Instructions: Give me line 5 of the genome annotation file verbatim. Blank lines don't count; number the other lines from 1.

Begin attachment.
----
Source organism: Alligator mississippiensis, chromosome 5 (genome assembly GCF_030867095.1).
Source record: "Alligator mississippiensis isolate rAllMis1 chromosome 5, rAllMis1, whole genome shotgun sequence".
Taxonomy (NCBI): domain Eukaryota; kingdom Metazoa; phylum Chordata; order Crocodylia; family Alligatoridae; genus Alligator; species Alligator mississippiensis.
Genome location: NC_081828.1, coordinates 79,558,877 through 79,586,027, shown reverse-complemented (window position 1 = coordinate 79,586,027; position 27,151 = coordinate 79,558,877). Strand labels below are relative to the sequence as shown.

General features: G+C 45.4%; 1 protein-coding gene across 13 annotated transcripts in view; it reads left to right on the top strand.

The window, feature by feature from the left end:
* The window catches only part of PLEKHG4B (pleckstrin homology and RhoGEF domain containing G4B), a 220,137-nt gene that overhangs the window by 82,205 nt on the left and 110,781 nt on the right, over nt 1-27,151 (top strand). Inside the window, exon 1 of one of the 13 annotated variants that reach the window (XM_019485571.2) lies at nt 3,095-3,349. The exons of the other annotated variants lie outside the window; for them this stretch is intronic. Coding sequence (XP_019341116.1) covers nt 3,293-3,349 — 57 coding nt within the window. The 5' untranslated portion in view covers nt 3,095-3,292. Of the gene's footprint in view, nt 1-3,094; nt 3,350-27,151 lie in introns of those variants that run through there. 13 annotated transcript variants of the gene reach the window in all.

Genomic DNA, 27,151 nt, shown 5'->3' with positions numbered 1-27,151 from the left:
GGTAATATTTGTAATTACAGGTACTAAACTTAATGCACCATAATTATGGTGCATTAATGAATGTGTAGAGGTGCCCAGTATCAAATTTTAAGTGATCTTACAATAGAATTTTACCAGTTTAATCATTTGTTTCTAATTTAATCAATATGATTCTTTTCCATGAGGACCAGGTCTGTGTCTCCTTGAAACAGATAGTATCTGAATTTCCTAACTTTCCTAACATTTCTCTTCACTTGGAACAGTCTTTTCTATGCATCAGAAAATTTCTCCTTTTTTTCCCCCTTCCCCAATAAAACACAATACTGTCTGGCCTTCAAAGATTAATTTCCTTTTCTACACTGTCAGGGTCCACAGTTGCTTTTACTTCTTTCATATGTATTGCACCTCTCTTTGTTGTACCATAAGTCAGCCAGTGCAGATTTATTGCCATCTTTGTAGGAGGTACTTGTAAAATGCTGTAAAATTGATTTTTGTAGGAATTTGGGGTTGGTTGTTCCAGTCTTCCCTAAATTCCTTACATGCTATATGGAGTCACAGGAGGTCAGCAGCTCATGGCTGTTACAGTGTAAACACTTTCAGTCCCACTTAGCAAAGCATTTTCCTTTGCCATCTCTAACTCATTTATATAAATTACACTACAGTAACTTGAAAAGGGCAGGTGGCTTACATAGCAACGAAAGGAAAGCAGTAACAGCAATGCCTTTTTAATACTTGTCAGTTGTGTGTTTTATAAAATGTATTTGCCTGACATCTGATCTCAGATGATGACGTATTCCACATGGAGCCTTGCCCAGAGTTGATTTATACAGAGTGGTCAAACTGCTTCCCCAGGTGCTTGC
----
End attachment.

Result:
General features: G+C 45.4%; 1 protein-coding gene across 13 annotated transcripts in view; it reads left to right on the top strand.